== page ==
BMCR 2004.12.24

Theater, Theaterpraxis, Theaterkritik im kaiserzeitlichen Rom

, , Theater, Theaterpraxis, Theaterkritik im kaiserzeitlichen Rom : Kolloquium anlässlich des 70. Geburtstages von Prof. Dr. Peter Lebrecht Schmidt, 24./25. Juli 2003, Universität Konstanz. Munich/Leipzig: K.G. Saur, 2004. 192 pages : illustrations ; 22 cm. ISBN 3598730195. €69.00.

This slim volume is the result of a Colloquium held on the 70th birthday of Peter Lebrecht Schmidt on 24/25 July 2003 at the University of Konstanz. It contains 8 essays by 8 hands on very different themes, which I summarize. Latin and Greek are not always translated.

1. B. Zimmermann, defying the book’s title and most of the monstrous bibliography accumulated by Manuwald in Lustrum 2001, discusses the relation of Roman republican tragedy to Greek tragedy in 11 pages, ‘notwendigerweise mit Hypothesen arbeitenden Ueberlegungen’ [23]. Classical Greek tragedy dealt with ‘real potential conflicts and basic problems of coexistence in society’ [16] which were made relevant or useful ‘as a model for the present’. The Romans appreciated the social utility of Greek festivals and of associated drama and chose material that could be related to Roman history [18]. The Eumenides of Ennius is an example of a tragedy that has been adapted in that Orestes is a paterfamilias displaying pietas by killing his mother; the ending is possibly turned into a lustratio; and social unity would be a popular idea in Rome at the time [23].

2. M. Janka deals with Seneca’s Phaedra, buttressed by massive footnotes, diagrams, and a modern dramatic ‘Methodenarsenal’ [28], which consists here of structure analysis (elegiac-monologic frame with dramatic centre), cross-generic intertextuality (collections of parallels and Quellenkritik) and narratology. These modern methods enable Janka in a running description to detect associations, references, echos, topoi etc. in the usual way. As typical one can cite the suggestion that Hippolytus at the end of the Phaedra may remind us of Hector at the end of the Iliad [56], an ‘associative diversion’ indicating a ‘metapoetic consolation’ that Hector may not be the greatest fighter but is nonetheless a literary ‘Musterheld’.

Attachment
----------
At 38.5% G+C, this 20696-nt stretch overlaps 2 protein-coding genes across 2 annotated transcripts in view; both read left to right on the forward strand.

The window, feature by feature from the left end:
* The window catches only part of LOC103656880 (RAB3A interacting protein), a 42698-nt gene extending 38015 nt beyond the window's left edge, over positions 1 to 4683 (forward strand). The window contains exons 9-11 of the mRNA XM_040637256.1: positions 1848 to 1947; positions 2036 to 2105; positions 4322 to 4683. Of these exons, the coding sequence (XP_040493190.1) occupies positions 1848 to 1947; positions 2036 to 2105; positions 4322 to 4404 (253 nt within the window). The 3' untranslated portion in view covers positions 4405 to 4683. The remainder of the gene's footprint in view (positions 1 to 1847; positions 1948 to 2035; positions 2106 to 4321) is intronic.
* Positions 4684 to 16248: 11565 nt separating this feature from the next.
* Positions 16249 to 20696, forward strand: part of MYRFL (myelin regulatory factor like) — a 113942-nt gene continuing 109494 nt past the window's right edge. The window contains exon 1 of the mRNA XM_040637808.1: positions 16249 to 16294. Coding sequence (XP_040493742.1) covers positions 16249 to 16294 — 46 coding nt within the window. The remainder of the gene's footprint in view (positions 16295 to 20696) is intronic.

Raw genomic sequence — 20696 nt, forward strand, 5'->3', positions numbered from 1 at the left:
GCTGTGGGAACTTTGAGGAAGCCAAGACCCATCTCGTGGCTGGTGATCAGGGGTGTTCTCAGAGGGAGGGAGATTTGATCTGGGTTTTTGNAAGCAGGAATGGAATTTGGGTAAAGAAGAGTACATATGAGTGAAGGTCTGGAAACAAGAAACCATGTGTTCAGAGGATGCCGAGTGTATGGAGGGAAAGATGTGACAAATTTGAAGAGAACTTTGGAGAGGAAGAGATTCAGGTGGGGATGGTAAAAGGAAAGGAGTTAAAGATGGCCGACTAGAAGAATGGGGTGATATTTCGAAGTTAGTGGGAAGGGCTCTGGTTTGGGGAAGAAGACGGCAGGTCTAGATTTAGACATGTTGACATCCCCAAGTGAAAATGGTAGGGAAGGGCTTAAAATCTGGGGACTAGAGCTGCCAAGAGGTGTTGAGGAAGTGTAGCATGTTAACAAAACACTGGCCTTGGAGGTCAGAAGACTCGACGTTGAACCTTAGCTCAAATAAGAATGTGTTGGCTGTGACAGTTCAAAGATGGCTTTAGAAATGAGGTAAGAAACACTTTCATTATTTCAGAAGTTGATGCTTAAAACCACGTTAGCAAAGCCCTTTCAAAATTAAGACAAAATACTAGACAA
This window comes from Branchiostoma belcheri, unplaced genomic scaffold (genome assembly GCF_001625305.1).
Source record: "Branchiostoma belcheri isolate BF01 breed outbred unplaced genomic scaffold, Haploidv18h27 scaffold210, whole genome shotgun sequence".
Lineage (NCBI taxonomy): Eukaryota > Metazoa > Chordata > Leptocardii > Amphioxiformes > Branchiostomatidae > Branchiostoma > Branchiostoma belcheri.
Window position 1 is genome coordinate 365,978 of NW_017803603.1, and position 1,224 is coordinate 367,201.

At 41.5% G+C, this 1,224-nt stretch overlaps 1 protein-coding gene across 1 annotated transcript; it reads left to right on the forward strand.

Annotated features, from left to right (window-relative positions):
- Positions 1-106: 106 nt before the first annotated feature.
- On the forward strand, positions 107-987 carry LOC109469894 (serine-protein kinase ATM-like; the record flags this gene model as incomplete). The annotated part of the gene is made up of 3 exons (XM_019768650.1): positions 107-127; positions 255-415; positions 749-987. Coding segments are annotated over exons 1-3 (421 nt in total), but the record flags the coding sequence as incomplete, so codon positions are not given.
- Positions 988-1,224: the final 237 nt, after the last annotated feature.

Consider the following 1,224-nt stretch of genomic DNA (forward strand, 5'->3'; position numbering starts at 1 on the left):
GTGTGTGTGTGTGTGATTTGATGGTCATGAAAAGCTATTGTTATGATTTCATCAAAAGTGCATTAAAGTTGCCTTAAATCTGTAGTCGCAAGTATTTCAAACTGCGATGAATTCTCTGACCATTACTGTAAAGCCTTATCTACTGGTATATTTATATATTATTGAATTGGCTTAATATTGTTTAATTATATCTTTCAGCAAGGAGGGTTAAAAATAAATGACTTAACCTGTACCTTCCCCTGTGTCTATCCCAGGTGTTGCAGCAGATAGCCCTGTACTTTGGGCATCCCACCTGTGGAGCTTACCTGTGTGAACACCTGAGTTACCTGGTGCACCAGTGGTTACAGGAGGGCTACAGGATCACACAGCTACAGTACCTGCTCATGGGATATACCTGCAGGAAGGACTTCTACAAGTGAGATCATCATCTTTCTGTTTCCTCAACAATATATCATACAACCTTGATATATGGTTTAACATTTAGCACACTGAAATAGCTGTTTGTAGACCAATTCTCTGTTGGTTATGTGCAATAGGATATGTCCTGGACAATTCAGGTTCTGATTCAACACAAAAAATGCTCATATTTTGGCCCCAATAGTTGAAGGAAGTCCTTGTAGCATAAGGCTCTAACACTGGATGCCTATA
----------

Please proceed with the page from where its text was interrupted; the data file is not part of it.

3. U. Schmitzer interestingly tries to evaluate Macrobius and Servius as critics of theater in an essay entitled ‘Theatre without a stage’, i.e. at a time when drama had become a literary subject. There are some good observations on scattered remarks, e.g. [79] he points out that the ancient scholars precisely did not make the deductions about mythical echoes that are so beloved of modern critics. However, one cannot treat Pylades and Hylas as if they were tragedians, or suggest that pantomime was incompatible with Christianity. Grammarians had long developed their own critical methods, which were from the beginning largely philological and without relevance to the stage save where the text demanded such explanation. It would have been necessary to consider these late authors as standing at the end of their own long tradition.

4. M. Deufert discusses the Vita Ambrosiana of Terence. He shows how it was derived from the Suetonius-Donatus life by rearranging the data and deleting anything objectionable. He gives good arguments for regarding it a product of late antiquity rather than mediaeval and, finally, follows its history down to its printing. A more detailed version of this article is to be found in the Nachr.Akad.Wiss. Goettingen, phil.hist Kl. 2003,6.